On June 25, the House Committee on Energy and Commerce Health Subcommittee held a hearing titled “Reauthorizing Vital Health Programs for American Families.” The hearing examined four bills reauthorizing health laws, including the Autism Collaboration, Accountability, Research, Education and Support (CARES) Act and the Lifespan Respite Care Act. Witnesses for these reauthorizations were Amy Hewitt, Director, Institute on Community Integration, University of Minnesota; and Jill Kagan, Director, ARCH National Respite Network and Resource Center. Visit the committee website to review testimony and archived video of the hearing.
On June 27, the Supreme Court issued a ruling in the Department of Commerce v. New York. The Court ruled that the Administration’s decision to add a question about citizenship to the 2020 Census violates the Administrative Procedures Act. The White House has argued that the question will increase protections for minority voters while opponents (including The Arc) are concerned that it will deter immigrant households from taking part in the census. The decennial census provides information to states in order to determine Congressional districts and to help allocate federal funding. Undercounting of households would result in under-representation in Congress and fewer federal dollars for health, education, housing, employment, transportation and other programs. The Administration now has a limited amount of time to develop a new rationale if they seek to include the question in the census.
The National Center for Learning Disabilities (NCLD) released a report titled Inclusive Technology in a 21st Century Learning System. The report proposes a framework for considering the needs of students with disabilities in the vision, design procurement, use, and continuous improvement of education technology. Learn more about the report.
On June 19, the House of Representatives approved H.R.2740 with a vote of 226-203. It contained four appropriations bills, including the Departments of Labor, Health and Human Services, and Education, and Related Agencies (L-HHS-Ed) bill. The package is not expected to pass the Senate as written due to the cost and controversial policy language. The White House has threatened to veto it.
On June 18, Representatives Richard Neal (D-MA) and Michael San Nicolas (D-GU) introduced the Economic Mobility Act of 2019 (H.R.3300). This bill makes various improvements to the earned income tax credit, child tax credit, and dependent care assistance, most of which last for two years. Additionally, it repeals a provision of the Tax Cuts and Jobs Act of 2017 that imposes a tax on non-profit organizations that provide transportation benefits to their employees.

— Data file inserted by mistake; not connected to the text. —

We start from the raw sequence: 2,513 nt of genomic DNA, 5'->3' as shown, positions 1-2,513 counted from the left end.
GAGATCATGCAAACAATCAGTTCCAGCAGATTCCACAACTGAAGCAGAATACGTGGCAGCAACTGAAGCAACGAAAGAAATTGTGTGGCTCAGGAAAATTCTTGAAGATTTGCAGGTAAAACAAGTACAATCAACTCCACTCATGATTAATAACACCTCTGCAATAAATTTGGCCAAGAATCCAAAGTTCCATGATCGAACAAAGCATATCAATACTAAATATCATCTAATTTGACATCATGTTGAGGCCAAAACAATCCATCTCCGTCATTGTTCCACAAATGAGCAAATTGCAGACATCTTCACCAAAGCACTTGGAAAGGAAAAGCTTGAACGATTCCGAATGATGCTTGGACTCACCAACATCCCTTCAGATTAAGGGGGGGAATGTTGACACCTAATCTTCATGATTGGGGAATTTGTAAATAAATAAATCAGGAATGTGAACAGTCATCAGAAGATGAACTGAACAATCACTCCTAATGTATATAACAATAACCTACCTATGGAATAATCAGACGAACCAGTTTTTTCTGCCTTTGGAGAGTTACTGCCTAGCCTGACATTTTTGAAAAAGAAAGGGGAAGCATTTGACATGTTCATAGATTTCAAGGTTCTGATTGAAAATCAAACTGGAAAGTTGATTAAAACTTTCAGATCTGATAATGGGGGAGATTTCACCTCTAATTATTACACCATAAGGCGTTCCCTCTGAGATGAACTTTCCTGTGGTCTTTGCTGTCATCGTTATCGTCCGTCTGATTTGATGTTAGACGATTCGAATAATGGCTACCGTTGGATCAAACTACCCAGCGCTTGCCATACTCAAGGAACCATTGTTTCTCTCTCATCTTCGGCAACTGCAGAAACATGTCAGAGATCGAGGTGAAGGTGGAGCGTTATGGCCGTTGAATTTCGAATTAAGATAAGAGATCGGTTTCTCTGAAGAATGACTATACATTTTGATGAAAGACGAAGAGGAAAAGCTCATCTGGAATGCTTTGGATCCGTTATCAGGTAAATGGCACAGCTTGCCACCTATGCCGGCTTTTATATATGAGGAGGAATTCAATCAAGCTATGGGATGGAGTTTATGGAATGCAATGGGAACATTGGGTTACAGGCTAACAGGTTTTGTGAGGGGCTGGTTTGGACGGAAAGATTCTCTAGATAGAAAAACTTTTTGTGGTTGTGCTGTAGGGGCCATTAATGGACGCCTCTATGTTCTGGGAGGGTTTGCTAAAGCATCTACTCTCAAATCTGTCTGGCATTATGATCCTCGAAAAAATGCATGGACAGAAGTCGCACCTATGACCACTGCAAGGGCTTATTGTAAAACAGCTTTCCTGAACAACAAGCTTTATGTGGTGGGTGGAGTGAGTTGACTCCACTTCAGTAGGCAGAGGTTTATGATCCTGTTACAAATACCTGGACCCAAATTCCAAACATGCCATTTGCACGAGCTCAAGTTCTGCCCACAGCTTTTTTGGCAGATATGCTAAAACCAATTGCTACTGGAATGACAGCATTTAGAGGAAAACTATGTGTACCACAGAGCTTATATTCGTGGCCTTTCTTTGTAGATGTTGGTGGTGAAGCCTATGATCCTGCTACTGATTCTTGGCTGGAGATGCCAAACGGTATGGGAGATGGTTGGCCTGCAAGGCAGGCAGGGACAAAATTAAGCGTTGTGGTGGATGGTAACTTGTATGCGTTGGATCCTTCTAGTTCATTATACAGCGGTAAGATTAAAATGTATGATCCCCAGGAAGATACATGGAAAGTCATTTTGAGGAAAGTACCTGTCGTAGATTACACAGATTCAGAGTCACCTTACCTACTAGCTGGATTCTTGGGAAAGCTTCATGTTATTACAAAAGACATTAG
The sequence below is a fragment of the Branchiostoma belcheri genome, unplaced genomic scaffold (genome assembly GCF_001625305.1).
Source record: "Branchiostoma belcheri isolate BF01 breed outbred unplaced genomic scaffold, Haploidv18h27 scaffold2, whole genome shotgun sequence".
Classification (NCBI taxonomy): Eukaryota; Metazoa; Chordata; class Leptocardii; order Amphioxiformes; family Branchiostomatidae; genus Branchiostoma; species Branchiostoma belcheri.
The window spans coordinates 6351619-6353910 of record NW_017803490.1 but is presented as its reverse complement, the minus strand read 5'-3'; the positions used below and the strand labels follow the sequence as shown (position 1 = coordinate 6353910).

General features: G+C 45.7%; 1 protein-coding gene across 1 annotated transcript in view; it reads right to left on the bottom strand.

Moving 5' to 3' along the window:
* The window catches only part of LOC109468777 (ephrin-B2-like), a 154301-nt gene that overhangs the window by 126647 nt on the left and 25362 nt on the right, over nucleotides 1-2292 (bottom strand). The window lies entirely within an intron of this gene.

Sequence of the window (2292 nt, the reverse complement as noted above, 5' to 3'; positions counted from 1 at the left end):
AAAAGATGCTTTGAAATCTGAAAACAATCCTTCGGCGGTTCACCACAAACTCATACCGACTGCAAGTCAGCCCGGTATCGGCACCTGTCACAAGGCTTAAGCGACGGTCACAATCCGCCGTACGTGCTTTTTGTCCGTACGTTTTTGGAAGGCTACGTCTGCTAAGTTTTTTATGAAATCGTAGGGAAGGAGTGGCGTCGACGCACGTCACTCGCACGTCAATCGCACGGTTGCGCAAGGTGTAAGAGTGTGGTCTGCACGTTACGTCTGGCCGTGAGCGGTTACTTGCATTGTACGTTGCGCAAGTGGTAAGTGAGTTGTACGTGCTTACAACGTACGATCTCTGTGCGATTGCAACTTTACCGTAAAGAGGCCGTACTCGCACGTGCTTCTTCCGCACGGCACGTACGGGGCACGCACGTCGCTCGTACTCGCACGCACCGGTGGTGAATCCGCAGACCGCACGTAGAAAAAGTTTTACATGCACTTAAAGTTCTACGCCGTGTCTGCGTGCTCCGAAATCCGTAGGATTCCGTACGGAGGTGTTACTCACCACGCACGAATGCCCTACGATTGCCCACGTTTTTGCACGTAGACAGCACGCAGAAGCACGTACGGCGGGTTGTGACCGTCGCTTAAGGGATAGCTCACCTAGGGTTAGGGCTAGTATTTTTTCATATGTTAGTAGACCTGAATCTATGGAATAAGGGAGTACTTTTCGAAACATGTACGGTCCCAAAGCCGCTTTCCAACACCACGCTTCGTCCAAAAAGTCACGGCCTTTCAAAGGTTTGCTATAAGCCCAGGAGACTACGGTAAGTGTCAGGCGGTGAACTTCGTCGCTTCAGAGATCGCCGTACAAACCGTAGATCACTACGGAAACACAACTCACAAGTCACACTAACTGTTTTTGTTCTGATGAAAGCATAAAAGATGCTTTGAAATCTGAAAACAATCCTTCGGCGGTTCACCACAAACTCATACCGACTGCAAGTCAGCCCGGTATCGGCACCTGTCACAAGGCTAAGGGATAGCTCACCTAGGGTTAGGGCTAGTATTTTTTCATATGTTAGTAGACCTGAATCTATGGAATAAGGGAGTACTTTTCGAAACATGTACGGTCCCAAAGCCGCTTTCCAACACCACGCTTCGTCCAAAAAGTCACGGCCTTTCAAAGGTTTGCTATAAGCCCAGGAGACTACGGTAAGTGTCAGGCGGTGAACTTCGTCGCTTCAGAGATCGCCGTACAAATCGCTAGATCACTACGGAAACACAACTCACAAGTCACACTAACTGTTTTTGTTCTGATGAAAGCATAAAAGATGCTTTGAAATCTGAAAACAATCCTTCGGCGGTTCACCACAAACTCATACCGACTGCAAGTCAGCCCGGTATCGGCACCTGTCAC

On June 18, the Government Accountability Office (GAO) released a report detailing the underreporting of restraint and seclusion in public schools. According to the report, 70 percent of the nation’s school districts reported zero incidents of restraint or seclusion during the 2015-2016 school year. However, closer analysis found many school districts are recording zero when data is not collected or is collected improperly. The report concludes with recommendations for the Department of Education to improve accuracy in data collection and reporting.
On June 4, Representatives Suzanne Bonamici (D-OR), Larry Bucshon (R-IN), Cathy McMorris Rodgers (R-WA), and Kim Schrier (D-WA) introduced the Respond, Innovate, Succeed, and Empower (RISE) Act (H.R.3086). The Senate version, S.1585, was introduced in late May. This bill would require institutions of higher education to accept a student’s individualized education plan (IEP), 504 plan, or prior evaluation as sufficient proof of disability. Additionally, it requires institutions to provide transparent information regarding the process of determining eligibility for disability services and to disseminate the information in an accessible format. It also requires institutions to report information on the number of students with disabilities served, their outcomes, and the accommodations provided. The Arc supports this legislation.
The Department of Labor’s (DOL) Office of Disability Employment Policy (ODEP) has created a national online dialogue on the use of subminimum wages under Section 14(c) of the Fair Labor Standards Act. DOL is specifically seeking comments from people with disabilities, their families, providers, disability organizations, employers, researchers, and other stakeholders. The Arc supports building infrastructure and supports to increase opportunities for competitive integrated employment and has created sample comments for chapters and advocates. Comments can be submitted here by June 20.
On June 13, Senators Bob Casey (D-PA) and Susan Collins (R-ME) introduced the 21st Century Assistive Technology Act (S.1835). This bill reauthorizes the Assistive Technology Act of 1998, which was passed to increase awareness and access to assistive technology. The proposed reauthorization clarifies that the program serves all people with disabilities, including those who develop disabilities later in life, and increases funding for programs serving rural areas. The Arc supports the 21st Century Assistive Technology Act.
On June 13, Senators Bob Casey (D-PA), Maggie Hassan (D-NH), and Patrick Leahy (D-VT) introduced the Access to Free Speech for All Act (S.1836). This bill seeks to ensure that all individuals with significant disabilities affecting communication have access to augmentative and alternative communication (AAC) devices, services, and supports. It would create five training, technical assistance, and research centers focused on AAC. The Arc supports the Access to Free Speech for All Act.